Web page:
Bantamweight – Eddie Wineland def. Frankie Saenz – TKO punches

Saenz and Wineland bounced around on their feet this whole fight. They only went down to the ground once. Wineland tagged Saenz in the first round but he was able to recover. The fight was stopped twice due to Wineland getting kicked in the dick. The fight was close, could have gone either way until the third round. Wineland landed a huge right counter and knocked Saenz to the mat. Wineland moved in for the kill and Saenz somehow got back on his feet. Wineland finished him off shortly after knocking him woozy again. Rogan kept pointing out how strange Wineland’s stance is, hands low and heavy on his feet. His stance kind of reminded me of Dominque Cruz, not that they have the same stance, they both just look different than most fighters as they move around the octagon.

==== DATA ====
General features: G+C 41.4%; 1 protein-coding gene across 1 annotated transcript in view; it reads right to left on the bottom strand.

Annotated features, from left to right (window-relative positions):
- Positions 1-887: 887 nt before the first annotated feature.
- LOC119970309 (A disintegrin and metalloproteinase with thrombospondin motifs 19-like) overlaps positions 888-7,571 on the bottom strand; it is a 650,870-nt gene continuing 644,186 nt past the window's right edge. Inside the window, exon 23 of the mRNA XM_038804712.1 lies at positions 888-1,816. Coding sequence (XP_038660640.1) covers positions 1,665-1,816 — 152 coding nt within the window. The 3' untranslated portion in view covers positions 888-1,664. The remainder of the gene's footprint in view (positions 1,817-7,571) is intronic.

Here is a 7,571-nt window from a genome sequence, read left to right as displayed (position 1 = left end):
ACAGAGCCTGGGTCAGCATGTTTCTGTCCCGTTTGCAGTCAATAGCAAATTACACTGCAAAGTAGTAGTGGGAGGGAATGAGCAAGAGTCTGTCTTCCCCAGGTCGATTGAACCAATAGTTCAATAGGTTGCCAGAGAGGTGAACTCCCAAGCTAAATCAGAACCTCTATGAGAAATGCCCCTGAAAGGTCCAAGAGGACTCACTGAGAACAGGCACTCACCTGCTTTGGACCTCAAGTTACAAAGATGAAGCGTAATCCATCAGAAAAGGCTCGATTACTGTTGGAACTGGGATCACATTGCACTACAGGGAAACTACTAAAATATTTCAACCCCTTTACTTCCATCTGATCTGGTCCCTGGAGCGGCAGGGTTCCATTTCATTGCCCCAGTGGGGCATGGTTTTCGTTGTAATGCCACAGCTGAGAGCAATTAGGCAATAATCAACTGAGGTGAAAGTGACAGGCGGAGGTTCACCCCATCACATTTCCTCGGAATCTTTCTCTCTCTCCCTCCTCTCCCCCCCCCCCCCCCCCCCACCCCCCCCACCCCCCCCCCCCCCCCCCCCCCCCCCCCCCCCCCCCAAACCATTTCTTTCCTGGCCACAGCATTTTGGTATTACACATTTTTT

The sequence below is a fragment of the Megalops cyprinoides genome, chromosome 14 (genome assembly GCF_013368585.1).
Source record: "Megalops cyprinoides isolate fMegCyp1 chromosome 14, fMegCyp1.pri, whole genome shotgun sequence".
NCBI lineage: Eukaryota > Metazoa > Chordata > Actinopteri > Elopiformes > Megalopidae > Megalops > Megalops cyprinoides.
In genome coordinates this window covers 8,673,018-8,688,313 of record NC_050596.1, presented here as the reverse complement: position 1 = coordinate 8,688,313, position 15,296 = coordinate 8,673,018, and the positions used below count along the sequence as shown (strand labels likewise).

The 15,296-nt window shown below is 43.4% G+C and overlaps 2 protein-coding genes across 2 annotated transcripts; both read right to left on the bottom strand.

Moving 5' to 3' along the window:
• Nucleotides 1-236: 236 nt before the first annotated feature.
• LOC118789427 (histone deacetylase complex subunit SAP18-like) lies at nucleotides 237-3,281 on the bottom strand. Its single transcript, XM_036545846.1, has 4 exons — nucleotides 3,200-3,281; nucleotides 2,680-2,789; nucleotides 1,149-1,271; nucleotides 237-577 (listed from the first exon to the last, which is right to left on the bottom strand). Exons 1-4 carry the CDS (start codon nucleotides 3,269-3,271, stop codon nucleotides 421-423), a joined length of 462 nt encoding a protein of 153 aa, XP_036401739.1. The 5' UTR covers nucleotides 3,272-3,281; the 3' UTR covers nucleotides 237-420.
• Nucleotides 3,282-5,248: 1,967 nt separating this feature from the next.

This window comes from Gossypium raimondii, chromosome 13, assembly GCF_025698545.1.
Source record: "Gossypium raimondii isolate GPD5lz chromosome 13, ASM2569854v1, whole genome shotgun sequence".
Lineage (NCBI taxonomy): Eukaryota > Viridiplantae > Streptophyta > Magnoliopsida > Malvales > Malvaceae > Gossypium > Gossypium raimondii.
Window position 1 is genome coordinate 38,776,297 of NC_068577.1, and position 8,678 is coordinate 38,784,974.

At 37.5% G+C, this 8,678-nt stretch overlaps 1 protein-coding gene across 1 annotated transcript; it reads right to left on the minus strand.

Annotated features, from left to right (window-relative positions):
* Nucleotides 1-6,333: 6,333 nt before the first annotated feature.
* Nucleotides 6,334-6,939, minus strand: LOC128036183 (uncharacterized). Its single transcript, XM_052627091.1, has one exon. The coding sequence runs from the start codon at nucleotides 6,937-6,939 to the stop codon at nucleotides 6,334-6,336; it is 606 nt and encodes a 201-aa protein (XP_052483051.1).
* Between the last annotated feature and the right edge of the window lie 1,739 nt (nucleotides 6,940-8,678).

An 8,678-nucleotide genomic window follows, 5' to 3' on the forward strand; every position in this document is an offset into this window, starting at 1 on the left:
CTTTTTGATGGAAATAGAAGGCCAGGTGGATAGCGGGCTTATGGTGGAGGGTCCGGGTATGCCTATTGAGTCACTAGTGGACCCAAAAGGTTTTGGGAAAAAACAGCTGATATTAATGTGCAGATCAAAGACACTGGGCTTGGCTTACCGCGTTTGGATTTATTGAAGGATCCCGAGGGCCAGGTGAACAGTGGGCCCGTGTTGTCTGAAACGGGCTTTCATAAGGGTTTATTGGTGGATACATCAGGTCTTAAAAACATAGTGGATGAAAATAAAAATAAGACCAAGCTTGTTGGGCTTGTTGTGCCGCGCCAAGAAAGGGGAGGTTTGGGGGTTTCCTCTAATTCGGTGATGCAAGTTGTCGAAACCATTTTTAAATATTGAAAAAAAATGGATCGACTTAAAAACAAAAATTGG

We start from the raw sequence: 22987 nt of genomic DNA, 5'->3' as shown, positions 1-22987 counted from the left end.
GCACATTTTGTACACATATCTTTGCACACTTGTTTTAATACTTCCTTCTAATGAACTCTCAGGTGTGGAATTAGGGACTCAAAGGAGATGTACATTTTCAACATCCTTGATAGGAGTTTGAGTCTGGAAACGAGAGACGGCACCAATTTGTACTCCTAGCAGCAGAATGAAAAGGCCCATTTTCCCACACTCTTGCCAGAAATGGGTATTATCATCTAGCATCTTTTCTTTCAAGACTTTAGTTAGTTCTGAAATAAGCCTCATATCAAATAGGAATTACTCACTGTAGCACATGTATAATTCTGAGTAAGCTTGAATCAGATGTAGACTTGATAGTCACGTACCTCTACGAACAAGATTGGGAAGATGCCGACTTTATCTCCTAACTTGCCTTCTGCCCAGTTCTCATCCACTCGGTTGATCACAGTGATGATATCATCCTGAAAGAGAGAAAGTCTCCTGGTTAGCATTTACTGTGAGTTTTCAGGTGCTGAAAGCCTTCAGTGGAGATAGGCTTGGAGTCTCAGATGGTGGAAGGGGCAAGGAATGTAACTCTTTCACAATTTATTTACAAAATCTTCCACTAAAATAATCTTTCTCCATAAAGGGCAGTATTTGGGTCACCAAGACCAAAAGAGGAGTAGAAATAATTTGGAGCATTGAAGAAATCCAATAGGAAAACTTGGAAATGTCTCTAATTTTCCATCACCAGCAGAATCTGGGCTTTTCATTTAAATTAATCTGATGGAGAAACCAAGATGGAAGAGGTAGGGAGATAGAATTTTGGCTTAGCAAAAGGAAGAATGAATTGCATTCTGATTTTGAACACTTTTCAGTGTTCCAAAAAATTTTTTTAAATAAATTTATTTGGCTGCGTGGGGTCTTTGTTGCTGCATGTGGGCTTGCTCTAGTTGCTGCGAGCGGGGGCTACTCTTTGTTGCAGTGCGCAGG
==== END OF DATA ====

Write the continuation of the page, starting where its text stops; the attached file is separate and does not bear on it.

Main Card (Fox)

Women’s Strawweight – Felice Herrig def. Kailin Curran – Submission rear naked choke.

This strawweight match between Herrig and Curran didn’t last long. With her rain bow colored corn rolls, Herrig took Curran to the ground, positioned herself on Curran’s back and both of them stood up. From here Herrig wrapped her arms around Curran’s neck in a choke and fell backwards. Curran gave a valiant effort to fight out of the choke but tapped out shortly after.

In the long period of time after this fight and the next fight, I creepily looked up Instagram photos of the beautiful Curran. I then realized how small she and her opponent are. This isn’t my first women’s strawweight fight I have watched, but after watching this one I realized how small 116 pounds is. I could lose their entire body weight and I would barely qualify for the max weight in the heavy weight division.

Heavyweight – Francis Ngannou def. Bojan Mihajlovic – TKO punches

Ngannou won with a TKO in first round. Mihajlovic was mad it was called so quickly as he was defending himself. Bojan was covering up but the heavy hammer fists from Ngannou were brutal. The replays show only about two punches land directly, Bojan appeared to be intelligently defending himself.